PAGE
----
"I wish to commend to you the valor of the merchant seamen participating with us in the liberation of the Philippines. With us they have shared the heaviest enemy fire. On this island I have ordered them off their ships and into foxholes when their ships became untenable targets of attack. At our side they have suffered in bloodshed and in death. The caliber of efficiency and the courage they displayed in their part of the invasion of the Philippines marked their conduct throughout the entire campaign in the southwest Pacific area. They have contributed tremendously to our success. I hold no branch in higher esteem than the Merchant Marine."

Prime Minister Winston Churchill:

"Wonderful exertions have been made by our Navy and our Air Force...and, need I say, by the officers and men of the Merchant Navy, who go out in all weathers and in the teeth of all dangers to fight for love of their native land for a cause they comprehend and serve."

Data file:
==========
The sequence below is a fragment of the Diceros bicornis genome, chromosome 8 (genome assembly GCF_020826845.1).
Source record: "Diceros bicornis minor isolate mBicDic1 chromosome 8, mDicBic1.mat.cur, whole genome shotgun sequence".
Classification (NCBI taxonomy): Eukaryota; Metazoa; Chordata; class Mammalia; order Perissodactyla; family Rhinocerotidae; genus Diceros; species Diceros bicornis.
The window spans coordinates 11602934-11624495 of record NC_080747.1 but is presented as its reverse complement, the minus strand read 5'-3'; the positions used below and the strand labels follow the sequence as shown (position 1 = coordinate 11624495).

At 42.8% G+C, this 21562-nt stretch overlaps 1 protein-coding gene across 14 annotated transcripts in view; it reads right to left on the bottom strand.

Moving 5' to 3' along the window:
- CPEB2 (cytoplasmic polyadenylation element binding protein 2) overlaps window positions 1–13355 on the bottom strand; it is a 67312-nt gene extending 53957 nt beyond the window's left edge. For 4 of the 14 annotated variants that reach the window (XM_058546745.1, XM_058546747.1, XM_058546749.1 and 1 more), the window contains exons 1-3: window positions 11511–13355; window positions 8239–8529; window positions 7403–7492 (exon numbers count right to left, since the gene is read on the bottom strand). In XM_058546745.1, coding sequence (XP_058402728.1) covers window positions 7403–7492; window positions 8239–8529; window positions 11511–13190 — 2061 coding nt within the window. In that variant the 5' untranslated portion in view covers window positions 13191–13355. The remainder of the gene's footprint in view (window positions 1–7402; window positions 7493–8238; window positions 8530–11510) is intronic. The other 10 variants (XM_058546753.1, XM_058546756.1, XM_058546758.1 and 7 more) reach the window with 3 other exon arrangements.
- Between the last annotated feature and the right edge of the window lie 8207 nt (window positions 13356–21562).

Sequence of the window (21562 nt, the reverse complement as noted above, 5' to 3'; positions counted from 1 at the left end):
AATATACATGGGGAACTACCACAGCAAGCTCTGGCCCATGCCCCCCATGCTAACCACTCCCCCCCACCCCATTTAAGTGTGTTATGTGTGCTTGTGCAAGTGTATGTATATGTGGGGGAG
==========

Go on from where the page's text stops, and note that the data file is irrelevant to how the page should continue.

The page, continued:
Historian John Keegan:

"The 30,000 men of the British Merchant Navy who fell victim to the U-boats between 1939 and 1945...[and]...their American, Dutch, Norwegian or Greek fellow mariners...stood nevertheless between the Wehrmacht and the domination of the world."

A Sailor Serving in a Royal Canadian Navy Corvette:

"We had great respect for the merchant seamen. I think they were underestimated, especially now by the British public today, because they talk about the Battle of Britain. Granted the pilots did a marvelous, marvelous job, but when you stop and think, how did they get the fuel across to fly those planes, it was the merchant seamen. And, honestly, I think they're the bravest men out, the Merchant Navy."

The dedication line across the top of the illustration above reads: "To you who answered the call of your country and served in its Merchant Marine . . .  President Harry S. Truman"

Adrift in a lifeboat

What unarmed American seamen faced at sea in WWII